First-round application deadlines for Harvard Business School (HBS) and the Stanford Graduate School of Business (GSB) are less than a month away.
When you read that sentence, did your heart rate quicken? Although candidates who have been procrastinating on their applications probably felt the most anxious, even those who have been working diligently for months are probably a little nervous, too, because crafting a successful application is more of an art than a science. How can you really know that your “What matters most?” and “What more would you like us to know?” essays for these schools will be effective? So many applicants are wondering the same thing, which inspired me and my colleague at Gatehouse Admissions, Liza Weale, to write a book in which we offer our ideas for approaching these tricky essays. We also present and critique 50 successful HBS and GSB essays, annotating each one with footnotes that explain the wise and sometimes not-so-wise decisions the applicant writers made. With not even a month left, if you need inspiration—or perhaps just a reality check on your approach—we recommend picking up a copy soon! You can especially benefit from reading these essays if you are one of the following kinds of applicants:
- The Daunted: Did you catch our reference to “wise and not-so-wise decisions”? Yes, a few of the successful candidates in our book made some questionable choices, and we even disagreed completely with a few of their approaches, but the bottom line is that all these applicants were accepted! Many candidates struggle with their essays because they believe that a “perfect” essay exists that will unlock the doors to these schools, but they have not yet been able to figure out what this magic response is. Liza and I know admissions officers and readers at both HBS and the Stanford GSB, and we can assure you that they are not looking for perfection—they understand that you are a human being, and they want to learn about who you are through your essay. Indeed, one reason we wrote this book was to show applicants that they can succeed with essays that are more real than unbelievable! So, if you are feeling daunted, reading the essay examples in our book should help reset your expectations and calm your nerves. By the end, you will understand that you need to showcase your values, rather than craft an unattainably “perfect” essay.
- The Stifled: Maybe you just do not know where to begin. In that case, a framework can sometimes help you organize your thoughts more effectively and inspire some creativity. In our introductory chapter, we share four approaches to writing these essays—the journey, single event, mosaic, and thematic—and then illustrate them via the 50 examples that follow. We are definitely not advocating that you copy anyone’s essay, of course—that would not even work because another candidate’s approach and style will not fit you. But reading 50 successful examples should get your creative juices flowing.
- The Dual Applicant: Although the HBS and GSB essays are similar in that they demand that you reveal character and values, beyond that, the specific prompts and the word limits are both different: 900 words for HBS and 650 words for the GSB. So, you might want to use the same base story for both schools, but you certainly cannot merely copy, paste, edit, and hope for the best! Our book features ten essays from applicants who were accepted at both HBS and Stanford, so you will be able to see the choices they made as they rewrote or refashioned and reshaped essays that were virtually identical thematically. If you are applying to both programs and are trying to find ways to adapt your core essay to each school’s prompt, our book can provide some helpful illustrations.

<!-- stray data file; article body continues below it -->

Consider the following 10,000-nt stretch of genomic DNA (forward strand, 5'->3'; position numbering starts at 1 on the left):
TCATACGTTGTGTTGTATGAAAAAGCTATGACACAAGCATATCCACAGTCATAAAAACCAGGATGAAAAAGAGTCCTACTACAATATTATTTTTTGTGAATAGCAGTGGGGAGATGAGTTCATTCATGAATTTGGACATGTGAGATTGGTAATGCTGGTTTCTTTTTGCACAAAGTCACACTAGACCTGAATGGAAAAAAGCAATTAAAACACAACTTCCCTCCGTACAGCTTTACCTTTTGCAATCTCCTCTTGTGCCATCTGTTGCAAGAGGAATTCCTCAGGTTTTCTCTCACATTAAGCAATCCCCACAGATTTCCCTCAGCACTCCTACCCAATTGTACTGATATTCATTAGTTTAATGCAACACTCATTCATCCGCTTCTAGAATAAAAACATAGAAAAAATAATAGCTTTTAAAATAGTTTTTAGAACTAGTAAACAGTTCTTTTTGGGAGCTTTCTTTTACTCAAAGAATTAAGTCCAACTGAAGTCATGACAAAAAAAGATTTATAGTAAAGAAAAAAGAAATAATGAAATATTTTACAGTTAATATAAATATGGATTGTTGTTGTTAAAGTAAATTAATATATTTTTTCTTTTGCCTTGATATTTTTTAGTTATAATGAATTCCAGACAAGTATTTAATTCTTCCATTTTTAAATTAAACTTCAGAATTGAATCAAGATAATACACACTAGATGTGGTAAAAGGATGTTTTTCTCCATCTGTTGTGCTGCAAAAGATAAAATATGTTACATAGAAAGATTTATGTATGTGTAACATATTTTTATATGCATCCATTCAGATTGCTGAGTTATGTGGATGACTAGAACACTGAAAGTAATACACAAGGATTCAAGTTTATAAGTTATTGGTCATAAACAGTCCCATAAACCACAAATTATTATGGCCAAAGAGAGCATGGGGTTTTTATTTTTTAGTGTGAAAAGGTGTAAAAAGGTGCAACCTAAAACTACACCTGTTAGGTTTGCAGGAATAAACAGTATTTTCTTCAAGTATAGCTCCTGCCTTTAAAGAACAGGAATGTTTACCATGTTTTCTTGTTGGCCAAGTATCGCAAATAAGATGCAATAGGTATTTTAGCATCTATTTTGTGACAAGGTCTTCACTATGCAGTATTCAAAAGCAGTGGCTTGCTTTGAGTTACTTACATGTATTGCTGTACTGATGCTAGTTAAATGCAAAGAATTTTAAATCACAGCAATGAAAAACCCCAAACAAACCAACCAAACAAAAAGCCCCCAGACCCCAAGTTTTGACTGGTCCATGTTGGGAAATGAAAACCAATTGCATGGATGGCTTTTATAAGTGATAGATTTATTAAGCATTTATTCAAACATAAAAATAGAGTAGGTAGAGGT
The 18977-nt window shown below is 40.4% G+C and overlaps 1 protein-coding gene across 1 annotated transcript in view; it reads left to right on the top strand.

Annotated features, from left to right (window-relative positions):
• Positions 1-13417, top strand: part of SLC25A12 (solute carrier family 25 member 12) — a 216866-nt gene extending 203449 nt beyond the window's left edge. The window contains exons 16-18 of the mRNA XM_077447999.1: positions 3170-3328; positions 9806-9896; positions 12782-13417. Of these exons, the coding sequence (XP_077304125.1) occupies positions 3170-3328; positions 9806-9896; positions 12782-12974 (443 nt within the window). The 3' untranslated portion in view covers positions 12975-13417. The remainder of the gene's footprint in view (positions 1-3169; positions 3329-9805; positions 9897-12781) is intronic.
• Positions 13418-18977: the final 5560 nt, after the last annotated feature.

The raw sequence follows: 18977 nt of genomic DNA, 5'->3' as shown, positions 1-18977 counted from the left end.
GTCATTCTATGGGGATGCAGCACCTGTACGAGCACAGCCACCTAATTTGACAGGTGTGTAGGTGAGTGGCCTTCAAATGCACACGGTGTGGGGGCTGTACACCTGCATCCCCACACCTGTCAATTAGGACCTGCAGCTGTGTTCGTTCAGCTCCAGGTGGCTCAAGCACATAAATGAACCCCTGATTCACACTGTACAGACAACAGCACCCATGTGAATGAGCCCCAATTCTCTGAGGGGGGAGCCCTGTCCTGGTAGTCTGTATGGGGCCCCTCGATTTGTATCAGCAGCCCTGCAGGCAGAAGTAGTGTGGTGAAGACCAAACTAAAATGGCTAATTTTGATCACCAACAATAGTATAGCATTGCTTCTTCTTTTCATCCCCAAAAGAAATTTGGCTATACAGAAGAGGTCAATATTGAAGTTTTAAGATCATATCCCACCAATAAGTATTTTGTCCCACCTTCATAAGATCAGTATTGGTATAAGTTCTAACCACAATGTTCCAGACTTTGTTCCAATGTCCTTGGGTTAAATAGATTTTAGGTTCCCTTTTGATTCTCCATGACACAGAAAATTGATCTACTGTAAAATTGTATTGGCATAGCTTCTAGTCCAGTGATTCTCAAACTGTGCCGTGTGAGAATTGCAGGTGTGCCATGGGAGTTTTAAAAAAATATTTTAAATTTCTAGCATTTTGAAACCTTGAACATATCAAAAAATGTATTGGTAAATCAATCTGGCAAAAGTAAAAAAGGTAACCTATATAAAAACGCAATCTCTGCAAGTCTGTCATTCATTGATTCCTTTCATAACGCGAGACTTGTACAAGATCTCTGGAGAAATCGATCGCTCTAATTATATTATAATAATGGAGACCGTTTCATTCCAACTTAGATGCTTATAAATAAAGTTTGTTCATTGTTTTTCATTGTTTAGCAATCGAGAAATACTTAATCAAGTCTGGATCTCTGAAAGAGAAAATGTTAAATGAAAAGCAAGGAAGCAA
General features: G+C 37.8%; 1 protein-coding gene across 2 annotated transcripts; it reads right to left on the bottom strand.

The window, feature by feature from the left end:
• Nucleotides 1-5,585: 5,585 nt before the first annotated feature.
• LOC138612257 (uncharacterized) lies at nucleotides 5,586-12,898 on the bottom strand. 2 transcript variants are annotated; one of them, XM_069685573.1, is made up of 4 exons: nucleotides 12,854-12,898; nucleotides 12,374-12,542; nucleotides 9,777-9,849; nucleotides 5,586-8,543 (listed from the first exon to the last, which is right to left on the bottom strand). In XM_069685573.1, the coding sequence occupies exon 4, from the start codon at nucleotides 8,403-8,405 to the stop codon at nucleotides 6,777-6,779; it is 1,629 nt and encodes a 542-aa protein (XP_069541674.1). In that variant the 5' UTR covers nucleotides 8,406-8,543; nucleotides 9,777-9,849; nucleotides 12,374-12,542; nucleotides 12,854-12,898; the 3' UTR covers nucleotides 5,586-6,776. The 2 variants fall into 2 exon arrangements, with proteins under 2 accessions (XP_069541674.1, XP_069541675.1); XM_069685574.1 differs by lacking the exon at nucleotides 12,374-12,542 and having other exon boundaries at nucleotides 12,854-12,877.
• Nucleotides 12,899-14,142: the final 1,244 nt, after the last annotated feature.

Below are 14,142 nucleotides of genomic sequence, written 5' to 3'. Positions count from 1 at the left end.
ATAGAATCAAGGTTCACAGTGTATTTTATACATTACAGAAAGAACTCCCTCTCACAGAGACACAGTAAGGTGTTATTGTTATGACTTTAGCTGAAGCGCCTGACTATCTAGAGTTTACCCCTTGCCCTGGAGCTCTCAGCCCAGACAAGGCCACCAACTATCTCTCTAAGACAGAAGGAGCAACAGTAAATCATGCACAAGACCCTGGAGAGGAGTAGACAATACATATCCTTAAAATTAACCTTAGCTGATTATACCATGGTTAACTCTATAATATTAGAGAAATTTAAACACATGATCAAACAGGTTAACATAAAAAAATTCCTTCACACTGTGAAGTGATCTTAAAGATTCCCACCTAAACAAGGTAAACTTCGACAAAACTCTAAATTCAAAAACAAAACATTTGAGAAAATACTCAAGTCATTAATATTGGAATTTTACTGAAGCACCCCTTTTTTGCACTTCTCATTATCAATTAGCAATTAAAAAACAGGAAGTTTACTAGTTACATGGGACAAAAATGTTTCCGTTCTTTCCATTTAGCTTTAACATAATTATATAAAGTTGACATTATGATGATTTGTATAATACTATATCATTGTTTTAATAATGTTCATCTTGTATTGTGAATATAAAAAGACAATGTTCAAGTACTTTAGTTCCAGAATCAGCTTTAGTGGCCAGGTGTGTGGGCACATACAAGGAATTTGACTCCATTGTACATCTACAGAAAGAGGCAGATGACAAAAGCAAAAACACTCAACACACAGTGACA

- The Early Bird: As crazy as this might sound, some applicants have already finished their essays—a month early! Yes, this phenomenon is probably as rare as a Bigfoot sighting, but it does in fact happen. (We would like to meet these people and shake their hands, by the way.) And even these ambitious candidates can benefit from taking a step back and considering the essay choices that others have made. We are not suggesting that applicants who have completed their submissions need to reconsider their work and change their approaches. How could we say that without having seen those essays? But we do believe that our critiques of the decisions the candidates in our book made, along with our annotations on their essays, will provide some critical perspective that “early bird” applicants can use to tweak and improve their drafts. For example, we point out ways in which the applicants reveal humility, play against type, and destroy cliches. This is why we think our book will give you many ideas for critiquing your work.
As the clock winds down, we hope that you are feeling motivated and inspired as you continue to craft your essays—and that our guide will help you revise and hone them into your ideal submissions. If you find you still need help validating your ideas, refining your essays, and/or crafting your entire application, our consultants are standing by, ready to consult with you directly.